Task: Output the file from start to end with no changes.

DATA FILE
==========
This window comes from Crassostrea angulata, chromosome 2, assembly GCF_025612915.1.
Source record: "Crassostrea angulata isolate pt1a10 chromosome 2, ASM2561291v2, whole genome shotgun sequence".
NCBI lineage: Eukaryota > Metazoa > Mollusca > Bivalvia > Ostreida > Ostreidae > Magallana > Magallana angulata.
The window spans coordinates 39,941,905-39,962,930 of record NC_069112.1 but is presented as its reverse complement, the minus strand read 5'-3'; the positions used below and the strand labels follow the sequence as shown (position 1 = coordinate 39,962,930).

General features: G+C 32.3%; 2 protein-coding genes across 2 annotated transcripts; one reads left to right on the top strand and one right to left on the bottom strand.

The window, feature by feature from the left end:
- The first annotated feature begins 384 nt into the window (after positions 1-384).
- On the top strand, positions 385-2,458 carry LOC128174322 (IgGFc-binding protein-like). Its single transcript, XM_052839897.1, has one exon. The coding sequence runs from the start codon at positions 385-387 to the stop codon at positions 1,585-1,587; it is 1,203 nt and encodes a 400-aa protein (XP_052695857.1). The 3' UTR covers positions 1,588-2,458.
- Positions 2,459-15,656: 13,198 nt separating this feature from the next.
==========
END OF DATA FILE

This window comes from Crassostrea angulata, chromosome 2, assembly GCF_025612915.1.
Source record: "Crassostrea angulata isolate pt1a10 chromosome 2, ASM2561291v2, whole genome shotgun sequence".
NCBI lineage: Eukaryota > Metazoa > Mollusca > Bivalvia > Ostreida > Ostreidae > Magallana > Magallana angulata.
The window spans coordinates 39,941,905-39,962,930 of record NC_069112.1 but is presented as its reverse complement, the minus strand read 5'-3'; the positions used below and the strand labels follow the sequence as shown (position 1 = coordinate 39,962,930).

General features: G+C 32.3%; 2 protein-coding genes across 2 annotated transcripts; one reads left to right on the top strand and one right to left on the bottom strand.

The window, feature by feature from the left end:
- The first annotated feature begins 384 nt into the window (after positions 1-384).
- On the top strand, positions 385-2,458 carry LOC128174322 (IgGFc-binding protein-like). Its single transcript, XM_052839897.1, has one exon. The coding sequence runs from the start codon at positions 385-387 to the stop codon at positions 1,585-1,587; it is 1,203 nt and encodes a 400-aa protein (XP_052695857.1). The 3' UTR covers positions 1,588-2,458.
- Positions 2,459-15,656: 13,198 nt separating this feature from the next.